Mesa County jobless rate retreats

Phil Castle, The Business Times

Curtis Englehart

The monthly unemployment rate continued to retreat in Mesa County in September even as the labor force grew to its highest level in nearly eight years.

Those diverging trends reflect improving labor conditions in a county that’s generally fared better than others in the midst of the coronavirus pandemic, said Curtis Englehart, director of the Mesa County Workforce Center in Grand Junction. “It’s really good to have another solid month for Mesa County.”

According to the latest estimates from the Colorado Department of Labor and Employment, the seasonally unadjusted unemployment rate in Mesa County dropped a half point to 5.7 percent in September. That’s still more than double the 2.8 percent rate jobless rate posted at this time last year, one of the lowest on record for the county.

For September 2020, Mesa County payrolls increased 2,403 to 74,947. The number of people counted among those unsuccessfully looking for work decreased 284 to 4,535.

The labor force, which includes the employed and unemployed, grew 2,119 to 79,482. That’s one of the highest levels since the labor force topped 80,000 in 2012.

Compared to a year ago, payrolls dropped 412. The ranks of the unemployed more than doubled at 2,395. The labor force increased 1,983.

Since hitting 12.6 percent in April, the jobless rate has dropped nearly seven points.

Englehart said Mesa County has fared better than other areas of Colorado in the midst of the pandemic and been able to implement less stringent public health orders. That’s helped business and in turn employment, he said. “It feels like we’re open. It feels like we’re getting back to a little sense of normalcy.”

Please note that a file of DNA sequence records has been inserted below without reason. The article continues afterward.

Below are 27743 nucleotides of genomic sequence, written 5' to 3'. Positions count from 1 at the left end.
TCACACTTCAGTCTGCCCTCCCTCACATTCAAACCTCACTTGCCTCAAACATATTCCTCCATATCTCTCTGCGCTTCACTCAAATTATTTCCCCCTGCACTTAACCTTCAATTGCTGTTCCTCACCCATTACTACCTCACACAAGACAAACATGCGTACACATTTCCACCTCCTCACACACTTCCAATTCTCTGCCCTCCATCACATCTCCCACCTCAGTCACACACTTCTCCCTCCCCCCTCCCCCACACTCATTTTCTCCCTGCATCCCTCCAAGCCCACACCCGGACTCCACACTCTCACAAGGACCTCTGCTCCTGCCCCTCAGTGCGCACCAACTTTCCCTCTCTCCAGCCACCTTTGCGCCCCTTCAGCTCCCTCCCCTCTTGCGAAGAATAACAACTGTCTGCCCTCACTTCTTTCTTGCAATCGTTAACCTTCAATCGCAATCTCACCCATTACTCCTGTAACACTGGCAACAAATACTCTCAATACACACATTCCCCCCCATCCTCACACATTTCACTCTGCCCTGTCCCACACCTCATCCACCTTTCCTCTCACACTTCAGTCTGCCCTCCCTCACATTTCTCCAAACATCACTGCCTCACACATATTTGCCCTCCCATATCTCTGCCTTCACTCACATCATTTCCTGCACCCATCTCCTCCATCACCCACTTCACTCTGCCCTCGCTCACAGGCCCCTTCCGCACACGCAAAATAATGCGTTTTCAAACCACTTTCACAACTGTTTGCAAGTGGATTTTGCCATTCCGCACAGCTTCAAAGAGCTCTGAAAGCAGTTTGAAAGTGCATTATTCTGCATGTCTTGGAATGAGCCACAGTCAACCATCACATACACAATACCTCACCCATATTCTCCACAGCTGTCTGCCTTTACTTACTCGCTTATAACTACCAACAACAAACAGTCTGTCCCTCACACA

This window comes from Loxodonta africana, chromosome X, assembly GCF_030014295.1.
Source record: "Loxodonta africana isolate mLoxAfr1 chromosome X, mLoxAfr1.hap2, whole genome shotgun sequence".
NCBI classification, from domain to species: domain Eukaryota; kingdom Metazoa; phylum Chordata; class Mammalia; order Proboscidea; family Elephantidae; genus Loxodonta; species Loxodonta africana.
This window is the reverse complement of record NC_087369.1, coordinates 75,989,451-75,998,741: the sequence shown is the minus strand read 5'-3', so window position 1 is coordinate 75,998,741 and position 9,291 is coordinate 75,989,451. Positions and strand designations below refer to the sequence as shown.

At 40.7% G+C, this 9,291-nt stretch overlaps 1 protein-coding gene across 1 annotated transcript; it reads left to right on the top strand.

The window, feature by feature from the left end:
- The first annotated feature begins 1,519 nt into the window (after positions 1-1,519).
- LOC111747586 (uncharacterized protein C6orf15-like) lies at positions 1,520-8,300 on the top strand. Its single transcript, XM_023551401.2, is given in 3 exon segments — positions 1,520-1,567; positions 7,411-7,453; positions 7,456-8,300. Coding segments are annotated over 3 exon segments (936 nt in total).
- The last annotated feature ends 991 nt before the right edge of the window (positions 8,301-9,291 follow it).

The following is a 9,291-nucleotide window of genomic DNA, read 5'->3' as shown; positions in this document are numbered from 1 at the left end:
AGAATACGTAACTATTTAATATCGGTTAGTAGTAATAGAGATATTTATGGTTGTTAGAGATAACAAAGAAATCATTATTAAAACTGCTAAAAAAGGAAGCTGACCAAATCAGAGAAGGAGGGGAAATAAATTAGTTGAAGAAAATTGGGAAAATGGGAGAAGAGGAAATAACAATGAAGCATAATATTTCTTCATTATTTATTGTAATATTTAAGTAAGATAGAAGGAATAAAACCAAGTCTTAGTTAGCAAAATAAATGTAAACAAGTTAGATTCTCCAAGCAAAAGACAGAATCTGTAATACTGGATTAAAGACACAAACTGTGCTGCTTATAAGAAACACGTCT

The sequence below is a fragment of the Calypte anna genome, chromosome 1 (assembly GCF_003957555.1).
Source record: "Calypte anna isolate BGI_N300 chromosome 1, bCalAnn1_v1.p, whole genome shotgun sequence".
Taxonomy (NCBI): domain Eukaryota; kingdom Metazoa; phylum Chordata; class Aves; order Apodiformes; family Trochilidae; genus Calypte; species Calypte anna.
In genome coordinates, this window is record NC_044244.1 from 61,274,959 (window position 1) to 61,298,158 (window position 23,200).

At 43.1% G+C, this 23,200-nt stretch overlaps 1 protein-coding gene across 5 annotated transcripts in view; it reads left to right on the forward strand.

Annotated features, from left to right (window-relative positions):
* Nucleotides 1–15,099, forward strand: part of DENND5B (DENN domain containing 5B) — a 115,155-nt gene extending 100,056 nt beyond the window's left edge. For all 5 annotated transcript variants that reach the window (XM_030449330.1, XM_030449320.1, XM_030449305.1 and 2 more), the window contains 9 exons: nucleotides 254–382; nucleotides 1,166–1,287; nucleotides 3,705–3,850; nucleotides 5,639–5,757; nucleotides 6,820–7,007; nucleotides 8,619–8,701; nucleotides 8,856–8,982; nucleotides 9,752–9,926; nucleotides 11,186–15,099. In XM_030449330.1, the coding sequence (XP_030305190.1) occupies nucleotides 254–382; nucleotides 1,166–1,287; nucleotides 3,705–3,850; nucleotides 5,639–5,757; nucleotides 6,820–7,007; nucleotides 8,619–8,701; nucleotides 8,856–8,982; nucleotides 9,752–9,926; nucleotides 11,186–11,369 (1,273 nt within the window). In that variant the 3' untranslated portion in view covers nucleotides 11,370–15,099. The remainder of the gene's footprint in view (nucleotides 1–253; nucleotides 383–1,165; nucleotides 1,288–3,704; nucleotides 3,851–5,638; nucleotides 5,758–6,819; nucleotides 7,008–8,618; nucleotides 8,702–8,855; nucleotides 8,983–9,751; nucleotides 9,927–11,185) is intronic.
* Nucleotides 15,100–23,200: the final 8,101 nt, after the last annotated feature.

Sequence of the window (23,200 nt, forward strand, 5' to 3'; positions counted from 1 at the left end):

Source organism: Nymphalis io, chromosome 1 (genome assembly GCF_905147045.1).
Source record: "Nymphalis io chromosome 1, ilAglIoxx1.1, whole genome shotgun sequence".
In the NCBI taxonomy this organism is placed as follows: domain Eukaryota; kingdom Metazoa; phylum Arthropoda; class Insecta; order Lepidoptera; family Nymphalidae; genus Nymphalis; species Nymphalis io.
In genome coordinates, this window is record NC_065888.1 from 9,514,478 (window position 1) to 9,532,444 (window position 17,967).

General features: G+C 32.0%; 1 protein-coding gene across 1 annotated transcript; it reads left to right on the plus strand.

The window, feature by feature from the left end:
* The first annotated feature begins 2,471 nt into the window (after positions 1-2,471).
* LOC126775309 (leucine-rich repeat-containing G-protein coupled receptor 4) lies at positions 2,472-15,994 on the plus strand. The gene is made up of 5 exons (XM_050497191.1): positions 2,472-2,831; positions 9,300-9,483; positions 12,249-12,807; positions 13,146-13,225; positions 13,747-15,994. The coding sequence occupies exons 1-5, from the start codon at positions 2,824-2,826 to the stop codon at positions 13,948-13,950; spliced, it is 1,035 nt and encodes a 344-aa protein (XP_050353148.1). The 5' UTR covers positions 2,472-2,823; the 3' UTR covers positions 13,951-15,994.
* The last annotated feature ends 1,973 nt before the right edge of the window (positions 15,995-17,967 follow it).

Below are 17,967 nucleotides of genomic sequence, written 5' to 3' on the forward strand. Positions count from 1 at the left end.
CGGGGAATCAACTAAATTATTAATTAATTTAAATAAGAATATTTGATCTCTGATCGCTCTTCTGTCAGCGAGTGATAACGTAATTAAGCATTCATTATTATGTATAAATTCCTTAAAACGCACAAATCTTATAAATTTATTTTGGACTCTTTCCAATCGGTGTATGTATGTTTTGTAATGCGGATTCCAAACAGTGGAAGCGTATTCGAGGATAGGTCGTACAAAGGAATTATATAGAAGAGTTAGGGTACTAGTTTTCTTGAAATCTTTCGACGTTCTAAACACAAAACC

A measure of labor demand — the number of job orders posted at the Mesa County Workforce Center — also has rebounded, Englehart said. For September, 597 job orders were posted. That’s four more than the same month last year. “September activity felt like a normal month.”

Labor demand remains strongest in health care, but there were job orders from most sectors, he said.

Through the first three quarters of 2020, 4,585 job orders were posted. That’s down more than 22 percent from the same span in 2019.

A total of 141 new filings for unemployment insurance were filed in Mesa County in September, three more than the same month last year. Through the first three years of 2020, 10,164 new filings were reported. That’s a more than a five-fold increase over the same span in 2019, Englehart attributed to the pandemic.

Looking ahead, Englehart said he expects the jobless rate to continue to decline through the end of the year as holiday hiring increases.

The outlook also depends, though, on the extent and effects of an increase in COVID-19 cases in Mesa County, Englehart said. “Hopefully, we can stay on top of that.”

As of Oct. 19, Mesa County Public Health reported 1,053 positive cases of COVID-19, including 301 cases in the past two weeks. Six deaths have been attributed to COVID-19 since the onset of the pandemic.

Seasonally unadjusted unemployment rates also decreased in neighboring Western Colorado counties in September: two-tenths of a point to 5.6 percent in Delta County, 5.4 percent in Garfield County and 5.3 percent in Montrose County. The jobless rate retreated three-tenths of a point to 4.5 percent in Rio Blanco County.

The statewide seasonally adjusted unemployment rate decreased three-tenths of a point to 6.4 percent.

Nonfarm payrolls increased 13,400 from August to September with gains spread out across a number of industry sectors. Since May, Colorado has regained 194,100 of the 342,300 jobs lost between February and April. Compared to a year ago, payrolls have decreased 134,300.

The average workweek for employees on private, nonfarm payrolls shortened 1.3 hours over the past year to 32.8 hours. Average hourly earnings increased 31 cents to $31.10.